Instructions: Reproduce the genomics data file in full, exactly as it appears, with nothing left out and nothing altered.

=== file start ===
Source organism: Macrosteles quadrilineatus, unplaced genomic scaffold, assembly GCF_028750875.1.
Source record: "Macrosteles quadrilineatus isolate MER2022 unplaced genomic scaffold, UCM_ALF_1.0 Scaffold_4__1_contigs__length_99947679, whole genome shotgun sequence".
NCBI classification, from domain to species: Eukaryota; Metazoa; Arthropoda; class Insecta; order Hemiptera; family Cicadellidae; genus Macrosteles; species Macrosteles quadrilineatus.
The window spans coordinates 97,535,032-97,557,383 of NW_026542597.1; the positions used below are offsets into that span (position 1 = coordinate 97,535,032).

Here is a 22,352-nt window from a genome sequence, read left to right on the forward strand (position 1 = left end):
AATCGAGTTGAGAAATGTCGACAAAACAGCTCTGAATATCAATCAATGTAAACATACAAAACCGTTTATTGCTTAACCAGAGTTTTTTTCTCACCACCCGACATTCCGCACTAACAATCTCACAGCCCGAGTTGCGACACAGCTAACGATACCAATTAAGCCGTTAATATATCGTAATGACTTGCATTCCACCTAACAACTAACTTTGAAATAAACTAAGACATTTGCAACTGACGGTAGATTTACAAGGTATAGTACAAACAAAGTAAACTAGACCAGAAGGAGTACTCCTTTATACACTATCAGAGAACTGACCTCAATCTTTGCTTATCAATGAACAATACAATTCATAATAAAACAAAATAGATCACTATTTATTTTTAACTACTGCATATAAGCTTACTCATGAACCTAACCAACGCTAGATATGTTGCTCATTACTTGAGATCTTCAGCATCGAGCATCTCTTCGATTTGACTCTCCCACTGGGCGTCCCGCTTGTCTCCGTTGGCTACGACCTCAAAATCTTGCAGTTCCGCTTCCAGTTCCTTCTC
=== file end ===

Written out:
Source organism: Macrosteles quadrilineatus, unplaced genomic scaffold, assembly GCF_028750875.1.
Source record: "Macrosteles quadrilineatus isolate MER2022 unplaced genomic scaffold, UCM_ALF_1.0 Scaffold_4__1_contigs__length_99947679, whole genome shotgun sequence".
NCBI classification, from domain to species: Eukaryota; Metazoa; Arthropoda; class Insecta; order Hemiptera; family Cicadellidae; genus Macrosteles; species Macrosteles quadrilineatus.
The window spans coordinates 97,535,032-97,557,383 of NW_026542597.1; the positions used below are offsets into that span (position 1 = coordinate 97,535,032).

Here is a 22,352-nt window from a genome sequence, read left to right on the forward strand (position 1 = left end):
AATCGAGTTGAGAAATGTCGACAAAACAGCTCTGAATATCAATCAATGTAAACATACAAAACCGTTTATTGCTTAACCAGAGTTTTTTTCTCACCACCCGACATTCCGCACTAACAATCTCACAGCCCGAGTTGCGACACAGCTAACGATACCAATTAAGCCGTTAATATATCGTAATGACTTGCATTCCACCTAACAACTAACTTTGAAATAAACTAAGACATTTGCAACTGACGGTAGATTTACAAGGTATAGTACAAACAAAGTAAACTAGACCAGAAGGAGTACTCCTTTATACACTATCAGAGAACTGACCTCAATCTTTGCTTATCAATGAACAATACAATTCATAATAAAACAAAATAGATCACTATTTATTTTTAACTACTGCATATAAGCTTACTCATGAACCTAACCAACGCTAGATATGTTGCTCATTACTTGAGATCTTCAGCATCGAGCATCTCTTCGATTTGACTCTCCCACTGGGCGTCCCGCTTGTCTCCGTTGGCTACGACCTCAAAATCTTGCAGTTCCGCTTCCAGTTCCTTCTC